In today’s world, data quantity never stops growing. As a result, multiple challenges are encountered over time, such as insufficient internal storage and ineffective processing time to retrieve information from your content. Elasticsearch can help, and here we will describe what it is, how it enables near real time search execution, and what the TrackIt Team has put in place that we have found beneficial.
Elasticsearch is a free and openly distributed search and analysis engine for all types of data. It is built on Apache Lucene. It provides simple REST APIs, speed and scalability as a central component of the Elastic Stack.
The Elastic Stack provides free and open tools for data ingestion, enrichment, storage, analysis, and visualization. It was formerly called ELK Stack (Elasticsearch, Logstash, Kibana).
This stack is constructed around three main components: Elasticsearch, Kibana, and integrations.
Kibana is a user interface that allows you to visualize Elasticsearch data and navigate around your Elastic Stack.
Elastic integration simplifies the connection to your common data sources such as AWS (DynamoDB, SQS, RDS, EC2, S3, …), Microsoft Azure, Google Cloud services, and many others (https://www.elastic.co/integrations/data-integrations).
In January 2021, Elastic NV announced that they were changing their software licensing strategy. They are now releasing new updates under the Elastic license and no longer under the Apache License v2 (ALv2). The project is no longer open source and that is why Amazon decided to fork the project. They decided to create and maintain OpenSearch and OpenSearch Dashboard which are respectively the open-source projects of Elasticsearch and Kibana. As a result, Amazon renamed the service formerly called Amazon Elasticsearch Service to Amazon OpenSearch Service.
For more information about this license change: https://aws.amazon.com/fr/blogs/aws/amazon-elasticsearch-service-is-now-amazon-opensearch-service-and-supports-opensearch-10/ and to read the Elastic FAQ about this topic you can read: https://www.elastic.co/pricing/faq/licensing .
Currently, they do have some different new features, but under the hood, they have the same structure. We will go through the architecture, describing what makes them fast when it comes to searches.
Elasticsearch is distributed by nature. Additionally, it supplies a specific architecture based on Lucene which makes searches and analytics very fast. Let’s dive into those two main concepts.
The Elasticsearch architecture is composed of indexes (like a relational database) which can have one or more shards. Shards can be dispatched into different servers (also called nodes) building a cluster. Shards are individual instances of a Lucene Inverted Index which are like independent search engines. As to be expected in a distributed architecture, resources are parallelized and thus search execution time will decrease.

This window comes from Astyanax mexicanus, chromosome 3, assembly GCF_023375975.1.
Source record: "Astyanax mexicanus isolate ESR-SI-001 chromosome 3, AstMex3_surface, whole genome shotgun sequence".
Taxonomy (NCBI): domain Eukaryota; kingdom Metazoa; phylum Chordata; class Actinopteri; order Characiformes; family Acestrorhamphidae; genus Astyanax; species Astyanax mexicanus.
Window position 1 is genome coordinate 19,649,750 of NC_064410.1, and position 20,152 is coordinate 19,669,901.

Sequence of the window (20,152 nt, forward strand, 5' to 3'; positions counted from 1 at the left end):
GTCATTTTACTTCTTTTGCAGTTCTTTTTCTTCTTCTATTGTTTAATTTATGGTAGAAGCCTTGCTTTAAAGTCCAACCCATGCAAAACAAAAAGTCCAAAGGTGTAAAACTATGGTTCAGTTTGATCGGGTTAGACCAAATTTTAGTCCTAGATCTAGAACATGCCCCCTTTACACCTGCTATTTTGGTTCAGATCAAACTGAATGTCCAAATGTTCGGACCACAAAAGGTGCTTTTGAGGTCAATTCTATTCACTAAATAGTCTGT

Replicate shards are a copy of the primary shard, they prevent single point of hardware failure and increase read request capacity.
Apache Lucene is a very powerful search engine library written entirely in Java. It is suitable for almost any application that requires structured search, full-text search, faceting, nearest neighbor search on high-dimensional vectors, spell checking, or query suggestions. Elasticsearch uses the Lucene inverted index data structure:
Inverted index is very powerful since once it converts documents to a mapped object, doing a search by keyword will easily and quickly return the list of documents related.
The TrackIt team has made use of Elasticsearch’s speed in many projects. One of them is described here, where the client was using DynamoDB. It took an average of 60 seconds to run searches — suboptimal when they were performing those queries on a large amount of data.
We implemented Amazon OpenSearch to address the query time. OpenSearch was chosen over Elasticsearch because it is a managed version of Elasticsearch; meaning it provides three main benefits: monitoring and debugging applications and infrastructure, managing security and event information, and enabling seamless personalized search.
In addition, we ran it inside an AWS framework solution called AWS Media2Cloud to ingest data to the Elasticsearch database. You can find more information about this AI/ML solution here:https://aws.amazon.com/solutions/implementations/media2cloud/.
Media2Cloud also helps implement a cluster of Amazon OpenSearch, greatly contributing to the speed of Elasticsearch.
After this new architecture was deployed, search performance improved from approximately 60 seconds to approximately 4 seconds- nearly real-time from the clients perspective!
In this article, we have outlined what Elasticsearch is and how it relates to the Elastic Stack, and how it enables performance — notably its distributed architecture that dispatches resources throughout all nodes in the Elasticsearch cluster, as well as using Apache Lucene which uses the inverted index technique. Finally, we described a TrackIt project where the client experienced dramatic performance improvements by TrackIt’s implementation of AWS Media2Cloud with the Elastic Stack.